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I would love to have ducks at my pond. Is there any harm, and how do I attract them? | Ponds & Lakes Q&A

Q: I would love to have ducks at my pond. Is there any harm, and how do I attract them?

Q: I would love to have ducks at my pond. Is there any harm, and how do I attract them?

Jerry – Cass City, MI

A: Ducks certainly make an entertaining and colorful addition to a pond or lake. Various species of these plumed wetland visitors grace just about every continent and climate on planet earth – including sub-Antarctic islands like South Georgia and the Aucklands to oceanic locales like Hawaii and New Zealand.

Despite their worldwide distribution, getting ducks to call your pond home can be a challenge. But you can attract them if you understand their specific needs.

Pondside Open House

The duck types that frequent ponds include mallards and wood ducks, along with Muscovy ducks, black-bellied and whistling ducks. Ducks are omnivores and like to eat a wide range of foods, from small fish, eggs, snails, worms and bugs to grass, weeds, seeds and berries. In general, they require a lot of space and copious amounts of water in the form of marshes, lakes or large ponds. Aquatic plants, like reeds and water lilies, make them feel at home, as does concealed areas with tall marsh grass and shrubby cover for nesting and hiding.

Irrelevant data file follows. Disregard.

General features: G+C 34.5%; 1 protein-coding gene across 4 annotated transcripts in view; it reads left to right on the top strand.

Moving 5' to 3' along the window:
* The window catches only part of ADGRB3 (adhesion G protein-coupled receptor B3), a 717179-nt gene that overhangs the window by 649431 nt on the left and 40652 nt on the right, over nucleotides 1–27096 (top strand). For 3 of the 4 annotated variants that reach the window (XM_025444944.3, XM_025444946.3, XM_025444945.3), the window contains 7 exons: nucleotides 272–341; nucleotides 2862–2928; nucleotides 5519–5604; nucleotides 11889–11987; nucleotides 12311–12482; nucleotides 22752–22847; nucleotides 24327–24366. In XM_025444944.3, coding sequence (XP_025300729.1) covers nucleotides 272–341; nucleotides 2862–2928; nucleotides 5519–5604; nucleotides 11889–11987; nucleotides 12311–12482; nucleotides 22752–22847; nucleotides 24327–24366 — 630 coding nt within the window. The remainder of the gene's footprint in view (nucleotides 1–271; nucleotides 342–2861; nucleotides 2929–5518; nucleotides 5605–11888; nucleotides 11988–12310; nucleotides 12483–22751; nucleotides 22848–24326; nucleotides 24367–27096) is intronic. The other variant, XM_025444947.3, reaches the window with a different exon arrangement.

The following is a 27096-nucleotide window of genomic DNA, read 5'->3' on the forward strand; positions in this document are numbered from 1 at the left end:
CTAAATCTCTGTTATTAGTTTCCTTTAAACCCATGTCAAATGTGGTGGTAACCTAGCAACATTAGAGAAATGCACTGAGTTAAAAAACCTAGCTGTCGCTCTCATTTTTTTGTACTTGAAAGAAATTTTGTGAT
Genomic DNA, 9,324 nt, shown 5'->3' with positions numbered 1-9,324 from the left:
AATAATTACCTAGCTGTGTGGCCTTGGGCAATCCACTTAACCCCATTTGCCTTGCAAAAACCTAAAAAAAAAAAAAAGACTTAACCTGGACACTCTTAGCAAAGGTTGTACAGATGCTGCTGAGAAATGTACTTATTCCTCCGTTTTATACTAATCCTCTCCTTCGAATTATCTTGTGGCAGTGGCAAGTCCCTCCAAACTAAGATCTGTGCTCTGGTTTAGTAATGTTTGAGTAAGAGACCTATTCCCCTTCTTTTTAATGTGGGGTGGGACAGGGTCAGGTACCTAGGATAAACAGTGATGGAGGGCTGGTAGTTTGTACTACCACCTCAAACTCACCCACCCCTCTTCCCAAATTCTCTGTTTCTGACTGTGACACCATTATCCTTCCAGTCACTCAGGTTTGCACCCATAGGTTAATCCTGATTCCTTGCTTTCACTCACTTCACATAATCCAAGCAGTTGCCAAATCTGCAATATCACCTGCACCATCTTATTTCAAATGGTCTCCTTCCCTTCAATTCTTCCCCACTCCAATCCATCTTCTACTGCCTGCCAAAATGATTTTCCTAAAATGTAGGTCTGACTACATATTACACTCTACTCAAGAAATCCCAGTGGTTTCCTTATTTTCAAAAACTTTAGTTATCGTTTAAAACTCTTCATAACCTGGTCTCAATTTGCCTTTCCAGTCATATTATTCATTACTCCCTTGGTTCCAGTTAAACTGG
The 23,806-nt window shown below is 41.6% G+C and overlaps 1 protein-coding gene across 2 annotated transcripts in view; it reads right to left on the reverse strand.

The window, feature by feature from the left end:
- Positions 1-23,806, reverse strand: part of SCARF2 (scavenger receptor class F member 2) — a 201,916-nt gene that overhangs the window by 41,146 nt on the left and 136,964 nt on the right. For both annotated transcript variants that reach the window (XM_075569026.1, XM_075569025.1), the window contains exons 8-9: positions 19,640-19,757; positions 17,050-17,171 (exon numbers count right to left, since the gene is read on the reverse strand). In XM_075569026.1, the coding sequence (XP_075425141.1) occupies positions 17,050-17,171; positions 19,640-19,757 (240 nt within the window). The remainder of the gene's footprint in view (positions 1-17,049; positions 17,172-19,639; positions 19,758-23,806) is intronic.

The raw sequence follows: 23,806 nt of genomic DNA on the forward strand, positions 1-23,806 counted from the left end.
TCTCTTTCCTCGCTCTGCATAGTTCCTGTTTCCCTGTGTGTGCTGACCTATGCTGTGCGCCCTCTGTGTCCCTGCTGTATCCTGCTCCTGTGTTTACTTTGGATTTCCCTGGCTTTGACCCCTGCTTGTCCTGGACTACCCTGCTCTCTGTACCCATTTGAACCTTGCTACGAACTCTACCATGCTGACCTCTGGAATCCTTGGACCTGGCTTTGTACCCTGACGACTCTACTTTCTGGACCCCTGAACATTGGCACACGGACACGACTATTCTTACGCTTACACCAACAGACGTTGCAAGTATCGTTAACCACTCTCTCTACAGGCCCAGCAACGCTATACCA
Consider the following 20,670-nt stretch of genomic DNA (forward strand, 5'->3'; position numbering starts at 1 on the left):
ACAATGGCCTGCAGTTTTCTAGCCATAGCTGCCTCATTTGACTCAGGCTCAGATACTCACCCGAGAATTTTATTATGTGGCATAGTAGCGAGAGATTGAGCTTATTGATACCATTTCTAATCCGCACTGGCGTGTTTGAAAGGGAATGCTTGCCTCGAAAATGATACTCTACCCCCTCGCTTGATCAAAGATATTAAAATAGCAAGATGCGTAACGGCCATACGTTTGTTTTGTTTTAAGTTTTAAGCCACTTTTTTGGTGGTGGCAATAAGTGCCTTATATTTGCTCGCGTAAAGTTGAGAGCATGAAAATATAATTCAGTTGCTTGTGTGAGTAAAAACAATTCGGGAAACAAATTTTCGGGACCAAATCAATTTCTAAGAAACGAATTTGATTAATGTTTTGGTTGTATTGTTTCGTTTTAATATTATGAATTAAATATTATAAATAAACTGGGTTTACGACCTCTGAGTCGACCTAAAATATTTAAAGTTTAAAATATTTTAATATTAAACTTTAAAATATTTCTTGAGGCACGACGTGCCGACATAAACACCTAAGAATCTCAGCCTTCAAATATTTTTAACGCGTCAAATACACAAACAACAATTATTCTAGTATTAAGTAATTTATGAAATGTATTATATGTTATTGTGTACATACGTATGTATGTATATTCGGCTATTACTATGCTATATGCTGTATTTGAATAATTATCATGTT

Attracting the Flock

Providing a duck friendly habit is the best way to convince the feathered visitors to stop by, but here are some expert tricks to make your pond more appealing: